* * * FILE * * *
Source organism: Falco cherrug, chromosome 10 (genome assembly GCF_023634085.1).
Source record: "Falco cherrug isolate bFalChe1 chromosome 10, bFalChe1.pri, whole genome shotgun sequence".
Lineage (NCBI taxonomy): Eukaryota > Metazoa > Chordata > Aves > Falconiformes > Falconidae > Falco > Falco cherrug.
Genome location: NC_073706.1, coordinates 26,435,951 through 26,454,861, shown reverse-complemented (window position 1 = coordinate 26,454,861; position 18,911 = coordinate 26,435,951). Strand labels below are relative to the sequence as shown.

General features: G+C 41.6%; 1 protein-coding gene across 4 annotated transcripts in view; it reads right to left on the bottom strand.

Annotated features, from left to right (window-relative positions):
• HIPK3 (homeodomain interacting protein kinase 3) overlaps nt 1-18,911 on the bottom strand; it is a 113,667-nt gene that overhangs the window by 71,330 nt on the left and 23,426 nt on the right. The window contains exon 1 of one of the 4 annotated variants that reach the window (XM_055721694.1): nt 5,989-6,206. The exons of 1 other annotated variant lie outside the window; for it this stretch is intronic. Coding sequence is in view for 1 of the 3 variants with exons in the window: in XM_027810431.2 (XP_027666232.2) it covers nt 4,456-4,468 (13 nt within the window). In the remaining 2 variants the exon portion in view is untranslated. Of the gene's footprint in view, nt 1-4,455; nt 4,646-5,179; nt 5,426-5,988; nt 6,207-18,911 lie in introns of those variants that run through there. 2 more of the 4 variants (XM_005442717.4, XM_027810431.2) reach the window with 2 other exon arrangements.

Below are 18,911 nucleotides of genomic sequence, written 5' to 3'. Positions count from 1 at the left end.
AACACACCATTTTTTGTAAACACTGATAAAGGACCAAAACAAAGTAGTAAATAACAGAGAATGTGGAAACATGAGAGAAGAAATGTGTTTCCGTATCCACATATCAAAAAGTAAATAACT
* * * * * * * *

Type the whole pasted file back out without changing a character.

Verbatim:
Source organism: Falco cherrug, chromosome 10 (genome assembly GCF_023634085.1).
Source record: "Falco cherrug isolate bFalChe1 chromosome 10, bFalChe1.pri, whole genome shotgun sequence".
Lineage (NCBI taxonomy): Eukaryota > Metazoa > Chordata > Aves > Falconiformes > Falconidae > Falco > Falco cherrug.
Genome location: NC_073706.1, coordinates 26,435,951 through 26,454,861, shown reverse-complemented (window position 1 = coordinate 26,454,861; position 18,911 = coordinate 26,435,951). Strand labels below are relative to the sequence as shown.

General features: G+C 41.6%; 1 protein-coding gene across 4 annotated transcripts in view; it reads right to left on the bottom strand.

Annotated features, from left to right (window-relative positions):
• HIPK3 (homeodomain interacting protein kinase 3) overlaps nt 1-18,911 on the bottom strand; it is a 113,667-nt gene that overhangs the window by 71,330 nt on the left and 23,426 nt on the right. The window contains exon 1 of one of the 4 annotated variants that reach the window (XM_055721694.1): nt 5,989-6,206. The exons of 1 other annotated variant lie outside the window; for it this stretch is intronic. Coding sequence is in view for 1 of the 3 variants with exons in the window: in XM_027810431.2 (XP_027666232.2) it covers nt 4,456-4,468 (13 nt within the window). In the remaining 2 variants the exon portion in view is untranslated. Of the gene's footprint in view, nt 1-4,455; nt 4,646-5,179; nt 5,426-5,988; nt 6,207-18,911 lie in introns of those variants that run through there. 2 more of the 4 variants (XM_005442717.4, XM_027810431.2) reach the window with 2 other exon arrangements.

Below are 18,911 nucleotides of genomic sequence, written 5' to 3'. Positions count from 1 at the left end.
AACACACCATTTTTTGTAAACACTGATAAAGGACCAAAACAAAGTAGTAAATAACAGAGAATGTGGAAACATGAGAGAAGAAATGTGTTTCCGTATCCACATATCAAAAAGTAAATAACT